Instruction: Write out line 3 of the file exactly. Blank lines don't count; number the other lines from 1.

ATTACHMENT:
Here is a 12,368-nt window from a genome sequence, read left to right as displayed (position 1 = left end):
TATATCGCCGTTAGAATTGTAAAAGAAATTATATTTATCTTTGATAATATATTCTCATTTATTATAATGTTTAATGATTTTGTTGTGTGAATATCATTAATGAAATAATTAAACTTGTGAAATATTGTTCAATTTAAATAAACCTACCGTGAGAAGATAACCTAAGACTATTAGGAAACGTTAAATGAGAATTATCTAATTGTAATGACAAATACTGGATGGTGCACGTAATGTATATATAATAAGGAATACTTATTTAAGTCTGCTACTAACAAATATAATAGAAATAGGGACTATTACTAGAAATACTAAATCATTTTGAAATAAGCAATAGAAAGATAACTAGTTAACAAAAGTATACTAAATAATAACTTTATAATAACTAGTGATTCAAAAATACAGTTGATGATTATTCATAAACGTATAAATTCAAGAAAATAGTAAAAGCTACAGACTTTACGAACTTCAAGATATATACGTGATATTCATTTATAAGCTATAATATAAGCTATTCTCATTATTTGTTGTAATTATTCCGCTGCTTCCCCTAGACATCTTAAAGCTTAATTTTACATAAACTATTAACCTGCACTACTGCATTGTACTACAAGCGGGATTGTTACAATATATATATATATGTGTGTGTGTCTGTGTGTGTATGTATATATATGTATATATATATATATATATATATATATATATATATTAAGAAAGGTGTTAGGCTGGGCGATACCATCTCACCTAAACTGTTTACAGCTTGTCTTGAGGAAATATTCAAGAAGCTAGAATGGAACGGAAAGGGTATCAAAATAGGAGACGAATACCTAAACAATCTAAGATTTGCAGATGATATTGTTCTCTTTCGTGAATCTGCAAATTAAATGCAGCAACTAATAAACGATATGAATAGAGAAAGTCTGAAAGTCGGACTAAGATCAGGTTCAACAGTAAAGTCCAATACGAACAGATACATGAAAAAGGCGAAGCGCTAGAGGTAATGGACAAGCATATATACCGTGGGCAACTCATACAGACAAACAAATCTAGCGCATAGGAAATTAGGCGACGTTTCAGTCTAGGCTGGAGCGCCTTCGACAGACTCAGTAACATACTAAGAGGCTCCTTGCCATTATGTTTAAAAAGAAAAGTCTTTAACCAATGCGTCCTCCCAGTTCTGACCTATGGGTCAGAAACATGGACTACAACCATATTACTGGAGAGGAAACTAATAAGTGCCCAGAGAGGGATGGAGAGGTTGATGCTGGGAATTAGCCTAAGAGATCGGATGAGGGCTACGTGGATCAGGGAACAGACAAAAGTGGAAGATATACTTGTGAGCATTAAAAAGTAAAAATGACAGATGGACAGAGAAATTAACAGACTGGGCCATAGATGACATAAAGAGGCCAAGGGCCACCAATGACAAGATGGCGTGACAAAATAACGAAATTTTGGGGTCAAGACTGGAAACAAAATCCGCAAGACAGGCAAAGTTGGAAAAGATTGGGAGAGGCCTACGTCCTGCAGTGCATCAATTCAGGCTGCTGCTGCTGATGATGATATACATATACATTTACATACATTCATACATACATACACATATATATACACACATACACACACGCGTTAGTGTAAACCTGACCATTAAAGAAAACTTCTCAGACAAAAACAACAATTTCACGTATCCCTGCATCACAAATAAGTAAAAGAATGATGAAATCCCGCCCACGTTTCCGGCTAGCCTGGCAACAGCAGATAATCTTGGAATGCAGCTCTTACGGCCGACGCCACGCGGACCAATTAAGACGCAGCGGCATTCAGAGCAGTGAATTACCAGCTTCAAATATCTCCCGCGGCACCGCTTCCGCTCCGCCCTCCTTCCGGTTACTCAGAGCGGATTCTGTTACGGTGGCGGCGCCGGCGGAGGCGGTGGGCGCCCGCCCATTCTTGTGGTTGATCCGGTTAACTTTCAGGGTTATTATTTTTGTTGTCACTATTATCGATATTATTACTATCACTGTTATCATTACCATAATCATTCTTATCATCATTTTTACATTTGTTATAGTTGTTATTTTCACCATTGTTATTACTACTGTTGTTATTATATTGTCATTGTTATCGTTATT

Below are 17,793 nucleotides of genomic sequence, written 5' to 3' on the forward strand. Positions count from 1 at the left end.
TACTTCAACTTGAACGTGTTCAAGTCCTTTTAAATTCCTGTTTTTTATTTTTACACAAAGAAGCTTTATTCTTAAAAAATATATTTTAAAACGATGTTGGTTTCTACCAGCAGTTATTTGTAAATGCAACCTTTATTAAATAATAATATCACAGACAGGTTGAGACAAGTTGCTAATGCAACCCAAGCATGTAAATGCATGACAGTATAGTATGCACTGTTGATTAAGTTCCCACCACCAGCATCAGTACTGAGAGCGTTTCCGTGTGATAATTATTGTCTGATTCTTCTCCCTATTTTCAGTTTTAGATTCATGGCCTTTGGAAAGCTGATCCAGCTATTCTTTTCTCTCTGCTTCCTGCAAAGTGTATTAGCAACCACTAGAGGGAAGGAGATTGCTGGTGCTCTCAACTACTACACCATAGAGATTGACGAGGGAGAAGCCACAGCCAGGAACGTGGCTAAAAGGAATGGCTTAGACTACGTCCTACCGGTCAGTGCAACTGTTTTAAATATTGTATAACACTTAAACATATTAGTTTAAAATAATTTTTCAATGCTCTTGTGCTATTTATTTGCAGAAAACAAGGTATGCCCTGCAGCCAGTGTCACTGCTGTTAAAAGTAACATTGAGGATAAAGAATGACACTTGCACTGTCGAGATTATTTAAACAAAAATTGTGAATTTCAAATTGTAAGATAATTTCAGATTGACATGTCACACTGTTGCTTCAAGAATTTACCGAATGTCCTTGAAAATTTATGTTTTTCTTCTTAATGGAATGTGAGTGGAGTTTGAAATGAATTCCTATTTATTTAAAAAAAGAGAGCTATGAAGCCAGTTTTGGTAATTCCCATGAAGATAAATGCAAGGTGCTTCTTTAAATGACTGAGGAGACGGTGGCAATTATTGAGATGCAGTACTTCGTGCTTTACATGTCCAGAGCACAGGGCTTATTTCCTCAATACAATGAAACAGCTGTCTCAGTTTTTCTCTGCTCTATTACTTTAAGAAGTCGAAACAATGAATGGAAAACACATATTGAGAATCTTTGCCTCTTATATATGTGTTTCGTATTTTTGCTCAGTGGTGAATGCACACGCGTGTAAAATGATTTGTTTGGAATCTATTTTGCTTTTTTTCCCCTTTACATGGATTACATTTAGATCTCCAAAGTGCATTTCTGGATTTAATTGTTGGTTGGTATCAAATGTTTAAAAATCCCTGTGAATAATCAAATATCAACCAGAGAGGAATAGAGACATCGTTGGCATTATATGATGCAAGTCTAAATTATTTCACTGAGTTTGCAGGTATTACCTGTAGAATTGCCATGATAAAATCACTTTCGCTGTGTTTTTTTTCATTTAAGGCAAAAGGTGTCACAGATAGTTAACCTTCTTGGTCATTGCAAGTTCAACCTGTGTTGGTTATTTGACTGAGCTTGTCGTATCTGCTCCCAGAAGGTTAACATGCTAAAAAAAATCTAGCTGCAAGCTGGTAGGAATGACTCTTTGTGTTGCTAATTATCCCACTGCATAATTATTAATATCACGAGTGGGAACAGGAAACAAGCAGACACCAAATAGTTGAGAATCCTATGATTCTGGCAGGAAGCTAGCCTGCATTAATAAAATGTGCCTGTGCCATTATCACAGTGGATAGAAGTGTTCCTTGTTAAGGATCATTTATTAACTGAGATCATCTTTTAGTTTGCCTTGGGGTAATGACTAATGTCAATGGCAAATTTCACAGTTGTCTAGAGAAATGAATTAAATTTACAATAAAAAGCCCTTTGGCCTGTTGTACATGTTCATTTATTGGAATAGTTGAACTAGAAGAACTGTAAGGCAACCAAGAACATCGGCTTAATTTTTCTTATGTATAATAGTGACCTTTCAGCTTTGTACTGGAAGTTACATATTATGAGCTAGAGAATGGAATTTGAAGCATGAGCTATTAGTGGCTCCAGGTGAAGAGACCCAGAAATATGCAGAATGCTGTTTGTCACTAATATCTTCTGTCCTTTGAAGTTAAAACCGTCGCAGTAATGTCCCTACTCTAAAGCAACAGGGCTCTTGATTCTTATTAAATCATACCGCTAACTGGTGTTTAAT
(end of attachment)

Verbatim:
Below are 17,793 nucleotides of genomic sequence, written 5' to 3' on the forward strand. Positions count from 1 at the left end.